Dursley village green application boosted

Residents of Hardings Drive in Dursley against the possible development of surrounding fields   GSR1148H13

Residents of Hardings Drive in Dursley against the possible development of surrounding fields GSR1148H13

First published in News by

THE CAMPAIGN to turn fields near the centre of Dursley into an official village green - and therefore protect them from a proposed housing development - has been boosted.

Protest group, Defend Dursley’s Green Escarpment (DDGE), applied to have fields off of Hardings Drive, on the edge of Cockshoot Wood and Wesfield Wood, turned into a designated space for walkers and families in December 2013.

The move was in reaction to pre-submission plans sent out by Dursley planning consultants Mark Snook Planning on behalf of landowner Colin Clutterbuck, who hopes to build 69 houses on the steep hill.

At a Dursley Town Council meeting last week, the local authority voted unanimously to support the village green application, thereby putting weight on the idea the area was an asset to the community.

Joint chairman of DDGE and Garden Suburb resident, Keith Andrews, 66, went to the meeting with around 20 other supporters of the village green and said he was delighted the council was behind them.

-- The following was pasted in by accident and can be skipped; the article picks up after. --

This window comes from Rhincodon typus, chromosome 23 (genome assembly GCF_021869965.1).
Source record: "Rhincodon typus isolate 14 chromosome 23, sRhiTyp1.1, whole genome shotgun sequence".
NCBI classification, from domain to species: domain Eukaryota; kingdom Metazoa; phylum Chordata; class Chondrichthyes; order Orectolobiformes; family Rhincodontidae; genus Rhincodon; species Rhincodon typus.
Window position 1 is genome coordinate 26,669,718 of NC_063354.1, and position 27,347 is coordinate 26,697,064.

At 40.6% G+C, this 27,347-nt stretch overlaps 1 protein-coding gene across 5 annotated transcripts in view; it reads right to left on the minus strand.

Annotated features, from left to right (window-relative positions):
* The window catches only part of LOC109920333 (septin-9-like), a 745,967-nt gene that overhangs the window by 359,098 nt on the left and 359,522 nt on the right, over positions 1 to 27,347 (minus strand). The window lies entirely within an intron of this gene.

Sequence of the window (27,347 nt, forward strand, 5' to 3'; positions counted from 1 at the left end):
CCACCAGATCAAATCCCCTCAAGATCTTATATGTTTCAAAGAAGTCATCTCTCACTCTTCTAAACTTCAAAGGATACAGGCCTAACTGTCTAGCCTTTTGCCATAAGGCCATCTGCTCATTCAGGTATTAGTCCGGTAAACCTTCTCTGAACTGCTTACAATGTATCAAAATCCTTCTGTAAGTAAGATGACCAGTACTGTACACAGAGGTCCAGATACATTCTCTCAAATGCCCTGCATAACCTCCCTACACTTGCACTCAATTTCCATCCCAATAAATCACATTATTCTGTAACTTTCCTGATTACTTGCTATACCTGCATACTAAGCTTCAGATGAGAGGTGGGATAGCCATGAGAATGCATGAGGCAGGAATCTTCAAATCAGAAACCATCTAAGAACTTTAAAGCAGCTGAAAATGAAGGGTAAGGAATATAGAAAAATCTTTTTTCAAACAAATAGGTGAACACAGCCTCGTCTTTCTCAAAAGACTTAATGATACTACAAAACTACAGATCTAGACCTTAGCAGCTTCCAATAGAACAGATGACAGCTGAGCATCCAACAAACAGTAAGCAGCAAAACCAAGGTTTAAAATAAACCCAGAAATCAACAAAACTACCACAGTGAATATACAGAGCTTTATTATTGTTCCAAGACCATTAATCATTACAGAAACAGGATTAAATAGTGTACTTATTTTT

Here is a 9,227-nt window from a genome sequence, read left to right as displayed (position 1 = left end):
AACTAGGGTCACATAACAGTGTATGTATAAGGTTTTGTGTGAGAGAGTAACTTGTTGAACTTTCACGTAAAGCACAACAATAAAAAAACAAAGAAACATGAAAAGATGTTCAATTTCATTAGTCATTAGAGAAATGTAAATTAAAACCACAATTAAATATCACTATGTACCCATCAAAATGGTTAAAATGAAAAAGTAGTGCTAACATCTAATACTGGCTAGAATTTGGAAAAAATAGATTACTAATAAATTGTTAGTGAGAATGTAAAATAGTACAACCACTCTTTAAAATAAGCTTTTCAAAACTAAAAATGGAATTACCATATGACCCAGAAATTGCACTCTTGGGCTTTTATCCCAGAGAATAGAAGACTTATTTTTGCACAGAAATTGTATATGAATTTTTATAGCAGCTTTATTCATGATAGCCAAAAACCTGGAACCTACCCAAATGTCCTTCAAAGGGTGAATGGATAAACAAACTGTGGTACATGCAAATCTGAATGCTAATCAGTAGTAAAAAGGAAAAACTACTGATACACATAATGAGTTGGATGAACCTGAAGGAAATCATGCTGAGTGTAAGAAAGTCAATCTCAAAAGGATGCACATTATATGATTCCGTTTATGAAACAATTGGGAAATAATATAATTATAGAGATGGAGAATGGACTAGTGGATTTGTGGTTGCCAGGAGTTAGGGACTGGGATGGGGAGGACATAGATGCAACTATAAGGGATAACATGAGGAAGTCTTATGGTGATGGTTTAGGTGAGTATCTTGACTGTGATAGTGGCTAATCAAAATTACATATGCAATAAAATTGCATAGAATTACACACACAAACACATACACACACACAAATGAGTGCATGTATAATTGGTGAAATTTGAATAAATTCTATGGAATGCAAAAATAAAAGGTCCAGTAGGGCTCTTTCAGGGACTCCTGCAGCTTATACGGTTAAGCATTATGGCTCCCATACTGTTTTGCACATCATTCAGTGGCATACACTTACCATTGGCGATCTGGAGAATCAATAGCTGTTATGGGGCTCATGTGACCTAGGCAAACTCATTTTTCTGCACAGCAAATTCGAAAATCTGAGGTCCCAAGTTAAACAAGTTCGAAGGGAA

He was there to put forward the group’s case that the area has been used “as of right” for over 20 years for numerous activities by the public.

“DDGE members are absolutely delighted to receive support from the council which will be vital to the future of their campaign,” he said.

“There now follows a six-week period in the process, when members of the public may write to Gloucester Law Services to express their views on the application.”

If Gloucestershire County Council accepts the land can be giving village green status, the proposed plans would effectively be halted.

Village greens have protected status and are usually areas of land within communities where local people can go to exercise, play sport and pass time.

These can include organised or ad-hoc games, picnics, fetes and other similar activities.

Whilst land forming town or village greens may be privately owned, many greens are owned and maintained by local parish or community councils.

Some greens may also have rights of common over them, meaning livestock can graze there.

Dursley Town Council clerk Helen Bojaniwska said the application was a complicated legal process and would take time.

“We had representations from the public and the decision was based on that they obviously used the fields as of right for years,” she said.

“There wasn’t much debate to be honest.”

The reference number for the application is JKS/51942.

Mark Snook Planning declined to comment.

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